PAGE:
Call Us: 587-982-9595
Let's Talk →

3 Lessons the Olympics Can Teach Us About Business Competition

We are in the midst of one of the greatest sport competitions on earth as the Winter Olympic games from Sochi Russia continue to create buzz, excitement and epic sports battles. In a global sporting event such as the Olympics there are stories of undeniable favourites cruising to victory, under-dogs rising to stardom and feel-good stories of those individuals who overcame great adversity to be at the games. However you spin it, the Olympics create lasting memories and fierce competition amongst some of the world’s greatest athletes and strongest competitors. Some very noteworthy stories coming out of the games include the falling of American snowboard legend Shaun White who was beat out by Russian snowboarding hero Iouri Podladtchikov in the men’s half pipesmall_4163520468. Gianian Ernst of Germany, who recently turned 15, is the youngest Olympic participant competing in the women’s ski jump. Jaqueline Mourao became the first Brazilian biathlete to ever compete in the sprint. These are a few examples of athletes overcoming great odds and rising up to beat or play with the global heavyweights and Olympic favourites.

Large competitors with vast resources exist in sport and business and sometimes challenging them may seem overwhelming and insurmountable.  Start with the following 3 steps to get started and rival some of the big players in your industry to come out on top:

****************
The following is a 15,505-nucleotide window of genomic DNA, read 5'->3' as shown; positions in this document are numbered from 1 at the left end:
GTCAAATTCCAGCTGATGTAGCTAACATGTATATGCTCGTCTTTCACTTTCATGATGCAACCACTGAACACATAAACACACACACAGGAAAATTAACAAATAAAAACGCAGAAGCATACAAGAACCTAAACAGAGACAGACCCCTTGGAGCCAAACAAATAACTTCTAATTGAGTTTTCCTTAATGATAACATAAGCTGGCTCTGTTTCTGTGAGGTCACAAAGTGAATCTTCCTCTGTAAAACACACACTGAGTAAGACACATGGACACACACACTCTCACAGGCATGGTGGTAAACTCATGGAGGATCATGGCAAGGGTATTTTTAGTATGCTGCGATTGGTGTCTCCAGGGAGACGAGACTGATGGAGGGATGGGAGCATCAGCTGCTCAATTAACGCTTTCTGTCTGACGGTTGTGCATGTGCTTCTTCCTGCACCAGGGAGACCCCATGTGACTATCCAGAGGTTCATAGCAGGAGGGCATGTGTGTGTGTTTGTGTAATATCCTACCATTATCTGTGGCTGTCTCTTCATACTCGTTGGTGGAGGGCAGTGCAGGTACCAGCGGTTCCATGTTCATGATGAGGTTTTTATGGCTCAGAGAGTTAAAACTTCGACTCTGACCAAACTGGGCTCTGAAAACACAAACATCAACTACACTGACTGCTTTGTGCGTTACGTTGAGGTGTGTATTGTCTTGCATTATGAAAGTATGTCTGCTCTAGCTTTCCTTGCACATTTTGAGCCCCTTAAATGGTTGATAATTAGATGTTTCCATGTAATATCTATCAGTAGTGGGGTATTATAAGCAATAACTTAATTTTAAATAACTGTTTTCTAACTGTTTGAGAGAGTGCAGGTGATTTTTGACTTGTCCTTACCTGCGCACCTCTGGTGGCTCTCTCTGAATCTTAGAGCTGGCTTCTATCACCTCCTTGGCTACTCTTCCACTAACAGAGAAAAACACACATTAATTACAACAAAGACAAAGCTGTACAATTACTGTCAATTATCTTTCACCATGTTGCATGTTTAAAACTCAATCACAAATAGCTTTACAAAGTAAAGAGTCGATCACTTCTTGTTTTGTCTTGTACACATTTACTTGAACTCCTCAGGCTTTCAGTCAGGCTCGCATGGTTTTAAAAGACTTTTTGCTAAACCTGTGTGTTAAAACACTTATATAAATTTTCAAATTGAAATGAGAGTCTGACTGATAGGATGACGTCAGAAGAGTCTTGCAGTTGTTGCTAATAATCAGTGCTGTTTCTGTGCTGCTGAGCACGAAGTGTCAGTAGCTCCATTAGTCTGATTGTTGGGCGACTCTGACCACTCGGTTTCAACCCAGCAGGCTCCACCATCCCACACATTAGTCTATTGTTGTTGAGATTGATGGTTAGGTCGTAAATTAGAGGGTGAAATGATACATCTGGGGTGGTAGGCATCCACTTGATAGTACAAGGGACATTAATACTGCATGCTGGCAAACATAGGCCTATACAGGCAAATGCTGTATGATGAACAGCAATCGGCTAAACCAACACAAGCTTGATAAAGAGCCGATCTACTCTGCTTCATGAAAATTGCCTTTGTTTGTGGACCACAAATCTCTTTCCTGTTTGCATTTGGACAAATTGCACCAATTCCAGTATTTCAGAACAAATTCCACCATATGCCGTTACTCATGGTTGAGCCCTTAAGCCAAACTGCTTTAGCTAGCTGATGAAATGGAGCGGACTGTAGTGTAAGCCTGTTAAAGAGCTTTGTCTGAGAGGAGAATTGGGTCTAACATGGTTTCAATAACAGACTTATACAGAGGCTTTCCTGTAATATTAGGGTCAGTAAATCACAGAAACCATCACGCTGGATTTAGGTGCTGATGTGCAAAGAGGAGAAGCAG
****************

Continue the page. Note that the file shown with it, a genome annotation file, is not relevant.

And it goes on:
1)   Belief in your team and message: Do you and your team believe that you can beat out your larger competitors? If not, you will need to adjust the message you are sending by first adjusting your mindset. You must believe that you deserve to win or deserve to land a sale. Bigger doesn’t necessarily mean better.

2)   Don’t follow your competitors: Focus on personalizing your product or service and the value you can deliver that your larger competitor may be unable to commit to. In discussions with a prospective customer, ignore focusing on the areas that your competitor may have you beat.

3)   Capitalize on your strengths: Iouri Podladtchikov beat out Shaun White in the men’s snowboard half-pipe competition because he invented and committed to a trick that White was ultimately not able to perfect and perform. Differentiation is key. If you are a smaller market player perhaps focus on your prompt personal service and the fact that your competitor may be slower and less flexible.

In order to achieve your Olympic gold medal in business – focus on what you do best and be prepared to work for it!

photo credit: Miss Barabanov via photopin cc

Related Stories

Join the X5 Management mailing list!

We look forward to your feedback on our biweekly email newsletter. To receive, please fill in the form below.
This field is for validation purposes and should be left unchanged.

Get in touch with us!

We can’t wait to hear about how we can help build up your business and your people! Fill out the form below and let’s chat.
  • Use of your data will be in accordance to our privacy policy. We will never share or sell your data to 3rd parties.

  • This field is for validation purposes and should be left unchanged.